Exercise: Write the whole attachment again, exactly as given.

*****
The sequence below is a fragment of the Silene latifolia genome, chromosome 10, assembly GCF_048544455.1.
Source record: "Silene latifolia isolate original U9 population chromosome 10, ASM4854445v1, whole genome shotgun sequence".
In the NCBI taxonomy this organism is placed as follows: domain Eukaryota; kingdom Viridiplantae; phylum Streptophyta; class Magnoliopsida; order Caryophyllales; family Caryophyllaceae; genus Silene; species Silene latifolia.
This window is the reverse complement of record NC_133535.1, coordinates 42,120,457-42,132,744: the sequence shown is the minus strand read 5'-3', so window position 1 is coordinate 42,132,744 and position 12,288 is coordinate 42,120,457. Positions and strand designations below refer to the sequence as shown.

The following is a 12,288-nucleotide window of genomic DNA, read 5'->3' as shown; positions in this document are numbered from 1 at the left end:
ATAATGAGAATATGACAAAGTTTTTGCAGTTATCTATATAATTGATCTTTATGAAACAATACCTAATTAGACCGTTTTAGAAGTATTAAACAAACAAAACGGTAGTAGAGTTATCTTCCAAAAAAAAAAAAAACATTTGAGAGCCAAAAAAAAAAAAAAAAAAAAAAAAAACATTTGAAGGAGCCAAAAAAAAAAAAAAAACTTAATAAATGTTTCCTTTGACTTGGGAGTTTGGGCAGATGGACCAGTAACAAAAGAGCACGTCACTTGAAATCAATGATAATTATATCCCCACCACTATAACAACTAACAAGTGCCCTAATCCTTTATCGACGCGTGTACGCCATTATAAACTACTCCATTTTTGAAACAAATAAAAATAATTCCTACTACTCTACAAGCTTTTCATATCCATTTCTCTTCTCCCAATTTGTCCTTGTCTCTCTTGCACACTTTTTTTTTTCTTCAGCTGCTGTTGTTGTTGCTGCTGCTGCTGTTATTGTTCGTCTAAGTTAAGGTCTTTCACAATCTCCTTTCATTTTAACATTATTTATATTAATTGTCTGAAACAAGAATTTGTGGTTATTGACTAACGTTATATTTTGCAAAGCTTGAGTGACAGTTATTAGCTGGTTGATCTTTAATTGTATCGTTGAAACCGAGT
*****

The sequence below is a fragment of the Silene latifolia genome, chromosome 10, assembly GCF_048544455.1.
Source record: "Silene latifolia isolate original U9 population chromosome 10, ASM4854445v1, whole genome shotgun sequence".
In the NCBI taxonomy this organism is placed as follows: domain Eukaryota; kingdom Viridiplantae; phylum Streptophyta; class Magnoliopsida; order Caryophyllales; family Caryophyllaceae; genus Silene; species Silene latifolia.
This window is the reverse complement of record NC_133535.1, coordinates 42,120,457-42,132,744: the sequence shown is the minus strand read 5'-3', so window position 1 is coordinate 42,132,744 and position 12,288 is coordinate 42,120,457. Positions and strand designations below refer to the sequence as shown.

The following is a 12,288-nucleotide window of genomic DNA, read 5'->3' as shown; positions in this document are numbered from 1 at the left end:
ATAATGAGAATATGACAAAGTTTTTGCAGTTATCTATATAATTGATCTTTATGAAACAATACCTAATTAGACCGTTTTAGAAGTATTAAACAAACAAAACGGTAGTAGAGTTATCTTCCAAAAAAAAAAAAAACATTTGAGAGCCAAAAAAAAAAAAAAAAAAAAAAAAAACATTTGAAGGAGCCAAAAAAAAAAAAAAAACTTAATAAATGTTTCCTTTGACTTGGGAGTTTGGGCAGATGGACCAGTAACAAAAGAGCACGTCACTTGAAATCAATGATAATTATATCCCCACCACTATAACAACTAACAAGTGCCCTAATCCTTTATCGACGCGTGTACGCCATTATAAACTACTCCATTTTTGAAACAAATAAAAATAATTCCTACTACTCTACAAGCTTTTCATATCCATTTCTCTTCTCCCAATTTGTCCTTGTCTCTCTTGCACACTTTTTTTTTTCTTCAGCTGCTGTTGTTGTTGCTGCTGCTGCTGTTATTGTTCGTCTAAGTTAAGGTCTTTCACAATCTCCTTTCATTTTAACATTATTTATATTAATTGTCTGAAACAAGAATTTGTGGTTATTGACTAACGTTATATTTTGCAAAGCTTGAGTGACAGTTATTAGCTGGTTGATCTTTAATTGTATCGTTGAAACCGAGT